Trump to Convene White House Summit in Search of Biofuel Deal

  • Oil refiners and corn farmers at odds over biofuel mandate
  • Farm groups warn against any move to undermine ethanol quotas
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President Donald Trump is bringing together senators warring over the future of the U.S. biofuel mandate in hopes of brokering a compromise on an issue that could complicate his political future in Pennsylvania and Iowa.

Trump is set to preside over a White House meeting Tuesday that will focus on possible changes to the Renewable Fuel Standard, a 13-year-old requirement that refiners use biofuel, including corn-based ethanol. Administration officials are considering a menu of possible policy moves that could help lower oil companies’ compliance costs, following the bankruptcy of the largest refiner in the Northeast.

"We are hopeful that the president can work the art of the deal in a manner that leads to a win-win solution," said Brendan Williams, vice president of government relations for New Jersey-based refiner PBF Energy Co. "There are a lot of ideas that would ensure our nation uses and produces robust volumes of ethanol, without maintaining a compliance system that puts refining jobs at risk and does nothing to support corn farmers.

The Trump administration has limited room to maneuver. Renewable Fuel Standard policy is viewed as a zero-sum game in the nation’s capital, because almost every change to benefit one stakeholder disadvantages another.  It’s politically fraught, pitting corn farmers in Iowa against laborers in Pennsylvania refineries. Farm groups have already warned the White House that any move to undermine the mandate will be seen as a betrayal in the Midwest.

Related: Icahn May Save $49 Million as Trump Weighs Biofuel Changes

"Any action that seeks to weaken the RFS for the benefit of a handful of refiners will, by extension, be borne on the backs of our farmers," the National Corn Growers Association, the American Farm Bureau Federation and four other agricultural groups said in a letter to president.

Tuesday’s White House meeting is set to include Iowa Senators Chuck Grassley and Joni Ernst, who have opposed moves to weaken the biofuel mandate. Also scheduled to attend: Senator Ted Cruz of Texas and Senator Pat Toomey of Pennsylvania, who have argued the current policy threatens the viability of some refiners. All four senators are Republicans.

Other top administration officials also are set to participate, including Agriculture Secretary Sonny Perdue and Scott Pruitt, the head of the Environmental Protection Agency, which administers the biofuel program. They discussed the issue with Trump over lunch on Monday.

Refiners’ concerns focus on how they prove they have satisfied annual biofuel quotas: using tradable compliance credits known as renewable identification numbers.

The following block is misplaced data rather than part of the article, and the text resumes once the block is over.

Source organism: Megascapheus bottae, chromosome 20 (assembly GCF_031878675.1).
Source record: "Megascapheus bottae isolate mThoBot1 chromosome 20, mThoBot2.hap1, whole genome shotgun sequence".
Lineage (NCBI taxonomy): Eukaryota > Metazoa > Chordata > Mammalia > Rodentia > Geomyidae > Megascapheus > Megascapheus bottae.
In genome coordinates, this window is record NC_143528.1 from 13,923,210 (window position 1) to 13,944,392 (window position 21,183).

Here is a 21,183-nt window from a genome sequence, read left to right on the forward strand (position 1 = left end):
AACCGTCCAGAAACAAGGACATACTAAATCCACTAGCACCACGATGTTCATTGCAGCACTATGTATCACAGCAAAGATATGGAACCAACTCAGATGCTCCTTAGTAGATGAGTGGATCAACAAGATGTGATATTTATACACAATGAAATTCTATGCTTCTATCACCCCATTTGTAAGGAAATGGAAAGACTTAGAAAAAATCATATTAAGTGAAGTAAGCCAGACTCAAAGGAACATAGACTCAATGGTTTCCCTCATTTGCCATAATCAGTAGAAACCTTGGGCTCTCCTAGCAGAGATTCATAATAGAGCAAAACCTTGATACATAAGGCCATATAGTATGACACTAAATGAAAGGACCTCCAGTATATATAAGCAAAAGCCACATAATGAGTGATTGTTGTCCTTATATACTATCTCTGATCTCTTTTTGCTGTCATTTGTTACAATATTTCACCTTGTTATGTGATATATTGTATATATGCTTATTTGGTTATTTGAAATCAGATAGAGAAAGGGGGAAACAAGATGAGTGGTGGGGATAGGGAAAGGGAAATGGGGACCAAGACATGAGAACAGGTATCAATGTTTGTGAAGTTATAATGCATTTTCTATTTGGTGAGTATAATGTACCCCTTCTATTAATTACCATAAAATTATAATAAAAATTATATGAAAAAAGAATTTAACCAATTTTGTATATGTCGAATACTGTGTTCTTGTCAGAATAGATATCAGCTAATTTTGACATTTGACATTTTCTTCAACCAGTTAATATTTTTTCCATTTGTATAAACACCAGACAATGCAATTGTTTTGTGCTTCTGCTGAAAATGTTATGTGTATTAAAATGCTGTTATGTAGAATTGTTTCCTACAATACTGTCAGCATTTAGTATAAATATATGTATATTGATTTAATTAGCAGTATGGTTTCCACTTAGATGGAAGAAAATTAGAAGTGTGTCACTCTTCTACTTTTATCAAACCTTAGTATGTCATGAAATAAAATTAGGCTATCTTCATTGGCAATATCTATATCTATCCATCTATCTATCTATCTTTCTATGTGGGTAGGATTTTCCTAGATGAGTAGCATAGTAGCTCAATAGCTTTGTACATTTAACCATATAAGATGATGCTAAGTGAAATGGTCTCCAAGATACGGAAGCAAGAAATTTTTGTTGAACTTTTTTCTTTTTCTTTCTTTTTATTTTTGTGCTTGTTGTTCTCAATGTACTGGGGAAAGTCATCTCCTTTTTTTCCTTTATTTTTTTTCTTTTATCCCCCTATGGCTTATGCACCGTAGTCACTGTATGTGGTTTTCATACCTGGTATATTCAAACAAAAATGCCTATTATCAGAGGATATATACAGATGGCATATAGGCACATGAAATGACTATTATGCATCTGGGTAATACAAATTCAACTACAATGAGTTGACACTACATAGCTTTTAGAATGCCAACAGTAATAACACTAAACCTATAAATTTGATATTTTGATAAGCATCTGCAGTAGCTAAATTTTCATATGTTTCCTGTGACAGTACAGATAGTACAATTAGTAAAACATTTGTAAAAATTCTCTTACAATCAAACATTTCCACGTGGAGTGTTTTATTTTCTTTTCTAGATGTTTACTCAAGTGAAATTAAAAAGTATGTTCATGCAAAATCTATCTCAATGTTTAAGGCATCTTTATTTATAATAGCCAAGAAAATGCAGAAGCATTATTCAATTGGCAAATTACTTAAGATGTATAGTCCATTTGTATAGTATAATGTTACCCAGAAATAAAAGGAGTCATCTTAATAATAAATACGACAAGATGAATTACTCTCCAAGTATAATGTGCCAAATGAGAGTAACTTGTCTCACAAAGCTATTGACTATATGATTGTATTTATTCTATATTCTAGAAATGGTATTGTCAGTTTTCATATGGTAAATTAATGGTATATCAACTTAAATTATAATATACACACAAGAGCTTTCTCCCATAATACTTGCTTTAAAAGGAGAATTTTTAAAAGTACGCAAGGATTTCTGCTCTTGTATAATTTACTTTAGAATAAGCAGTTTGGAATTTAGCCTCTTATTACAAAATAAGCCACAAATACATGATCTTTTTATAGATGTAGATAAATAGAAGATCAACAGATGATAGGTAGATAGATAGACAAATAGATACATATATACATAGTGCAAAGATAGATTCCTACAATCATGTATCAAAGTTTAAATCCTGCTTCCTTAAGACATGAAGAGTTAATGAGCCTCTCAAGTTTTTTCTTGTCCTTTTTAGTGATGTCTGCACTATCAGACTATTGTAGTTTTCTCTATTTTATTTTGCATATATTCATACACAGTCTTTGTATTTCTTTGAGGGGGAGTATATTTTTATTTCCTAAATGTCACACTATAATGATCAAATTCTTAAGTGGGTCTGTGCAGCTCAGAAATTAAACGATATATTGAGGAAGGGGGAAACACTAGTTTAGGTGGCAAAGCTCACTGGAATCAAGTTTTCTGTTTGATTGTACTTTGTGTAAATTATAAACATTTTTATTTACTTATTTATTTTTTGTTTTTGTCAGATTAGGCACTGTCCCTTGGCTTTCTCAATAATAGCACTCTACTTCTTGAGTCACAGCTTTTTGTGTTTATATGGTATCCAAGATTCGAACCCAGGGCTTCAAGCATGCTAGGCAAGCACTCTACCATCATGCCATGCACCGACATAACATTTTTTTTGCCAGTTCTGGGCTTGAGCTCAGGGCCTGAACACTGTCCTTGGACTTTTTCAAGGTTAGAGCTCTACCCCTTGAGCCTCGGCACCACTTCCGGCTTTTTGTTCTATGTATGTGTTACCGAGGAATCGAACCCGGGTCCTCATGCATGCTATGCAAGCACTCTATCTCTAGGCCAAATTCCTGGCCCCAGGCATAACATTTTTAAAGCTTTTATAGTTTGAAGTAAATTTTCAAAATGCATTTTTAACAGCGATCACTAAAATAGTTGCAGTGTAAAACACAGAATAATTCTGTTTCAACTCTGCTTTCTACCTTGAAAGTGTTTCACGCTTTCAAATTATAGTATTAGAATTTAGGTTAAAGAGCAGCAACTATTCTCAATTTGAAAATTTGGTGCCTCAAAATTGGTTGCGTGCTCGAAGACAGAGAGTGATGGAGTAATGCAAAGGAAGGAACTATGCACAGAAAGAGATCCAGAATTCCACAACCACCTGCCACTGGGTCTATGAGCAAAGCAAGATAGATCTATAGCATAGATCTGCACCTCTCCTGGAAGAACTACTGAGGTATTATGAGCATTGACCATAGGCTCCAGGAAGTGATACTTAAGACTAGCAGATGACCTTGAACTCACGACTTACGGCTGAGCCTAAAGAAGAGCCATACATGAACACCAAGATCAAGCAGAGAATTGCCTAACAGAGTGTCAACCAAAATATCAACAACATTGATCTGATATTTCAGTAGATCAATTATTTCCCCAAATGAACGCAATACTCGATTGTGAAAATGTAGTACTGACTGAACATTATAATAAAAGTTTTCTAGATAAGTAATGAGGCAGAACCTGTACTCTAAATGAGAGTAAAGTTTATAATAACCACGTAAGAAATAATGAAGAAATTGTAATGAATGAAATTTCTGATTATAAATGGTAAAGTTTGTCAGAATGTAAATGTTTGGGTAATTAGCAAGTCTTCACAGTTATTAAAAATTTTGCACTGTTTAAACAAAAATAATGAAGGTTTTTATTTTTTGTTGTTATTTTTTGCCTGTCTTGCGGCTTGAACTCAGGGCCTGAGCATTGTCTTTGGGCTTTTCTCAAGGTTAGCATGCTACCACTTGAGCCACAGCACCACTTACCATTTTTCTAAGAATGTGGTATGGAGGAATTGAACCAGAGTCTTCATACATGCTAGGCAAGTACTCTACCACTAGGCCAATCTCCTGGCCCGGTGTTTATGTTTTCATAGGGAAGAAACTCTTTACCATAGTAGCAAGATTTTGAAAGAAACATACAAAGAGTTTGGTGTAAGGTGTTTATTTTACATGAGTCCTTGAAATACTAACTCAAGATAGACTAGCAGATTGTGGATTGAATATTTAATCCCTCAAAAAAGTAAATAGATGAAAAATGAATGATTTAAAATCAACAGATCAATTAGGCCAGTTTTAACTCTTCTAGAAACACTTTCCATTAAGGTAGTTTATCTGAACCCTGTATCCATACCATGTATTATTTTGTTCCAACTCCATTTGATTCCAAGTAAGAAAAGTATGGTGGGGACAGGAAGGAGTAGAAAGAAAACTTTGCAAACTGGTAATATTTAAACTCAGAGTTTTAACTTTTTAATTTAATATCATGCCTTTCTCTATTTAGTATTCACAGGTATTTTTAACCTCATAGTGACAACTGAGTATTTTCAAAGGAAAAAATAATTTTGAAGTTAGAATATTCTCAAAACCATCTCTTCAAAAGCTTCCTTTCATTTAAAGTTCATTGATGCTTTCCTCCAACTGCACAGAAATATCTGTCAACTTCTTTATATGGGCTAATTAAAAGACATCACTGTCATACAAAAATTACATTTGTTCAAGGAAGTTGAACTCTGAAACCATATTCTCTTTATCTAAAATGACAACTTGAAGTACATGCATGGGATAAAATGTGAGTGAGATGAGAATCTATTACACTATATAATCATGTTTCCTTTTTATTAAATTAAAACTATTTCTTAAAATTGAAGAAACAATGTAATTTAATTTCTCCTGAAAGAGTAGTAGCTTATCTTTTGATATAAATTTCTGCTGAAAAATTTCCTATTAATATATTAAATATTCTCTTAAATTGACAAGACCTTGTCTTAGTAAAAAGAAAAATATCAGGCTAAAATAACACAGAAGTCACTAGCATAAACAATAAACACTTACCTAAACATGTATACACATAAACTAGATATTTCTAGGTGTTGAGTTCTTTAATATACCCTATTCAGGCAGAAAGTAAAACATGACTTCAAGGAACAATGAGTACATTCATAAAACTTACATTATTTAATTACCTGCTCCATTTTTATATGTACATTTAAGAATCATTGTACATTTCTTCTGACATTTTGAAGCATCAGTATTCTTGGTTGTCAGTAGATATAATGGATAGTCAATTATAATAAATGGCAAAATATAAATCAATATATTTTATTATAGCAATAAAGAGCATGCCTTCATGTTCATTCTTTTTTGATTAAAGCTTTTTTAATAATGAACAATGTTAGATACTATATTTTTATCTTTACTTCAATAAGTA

Administration officials are considering changes the government could take on its own -- without intervention from Congress -- including approving an environmental waiver that would allow E15 gasoline containing 15 percent ethanol to be sold year-round. Under current rules, the sale of gasoline containing more than 10 percent ethanol is effectively barred from June 1 until September 15 in areas where smog is a problem.

Other options include allowing renewable identification numbers that are tied to exported biofuel to count toward compliance with domestic quotas and EPA selling new ethanol waiver credits as a way to suppress costs.

“Refinery owners are circulating the same old wish list, but their proposals to undermine our agricultural economy will never fly under a president who is truly committed to policies that protect America’s hardworking farmers," said Emily Skor, head of the Growth Energy coalition of biofuel producers.

Related: Refiner Bankruptcy Boosts Bid to Fix Trump’s Biofuel Problem

Administrative moves to cap RINs prices and allow year-round E15 sales would be vulnerable to legal challenges and would be less durable than legislative changes.

"While the regulatory reforms being advanced are no doubt well-intentioned, the key ones are highly susceptible to legal challenges, which are inevitable and which will create only more uncertainty," said Stephen Brown, vice president of federal government affairs at Andeavor, a Texas refining, marketing and logistics company.  

Some oil industry leaders are lining up behind a legislative overhaul being drafted by Senator John Cornyn, a Texas Republican.

"We think the best way to address it is through comprehensive legislation," said Frank Macchiarola, a group director with the American Petroleum Institute. "But we’re certainly appreciative that the administration is engaging in this issue."

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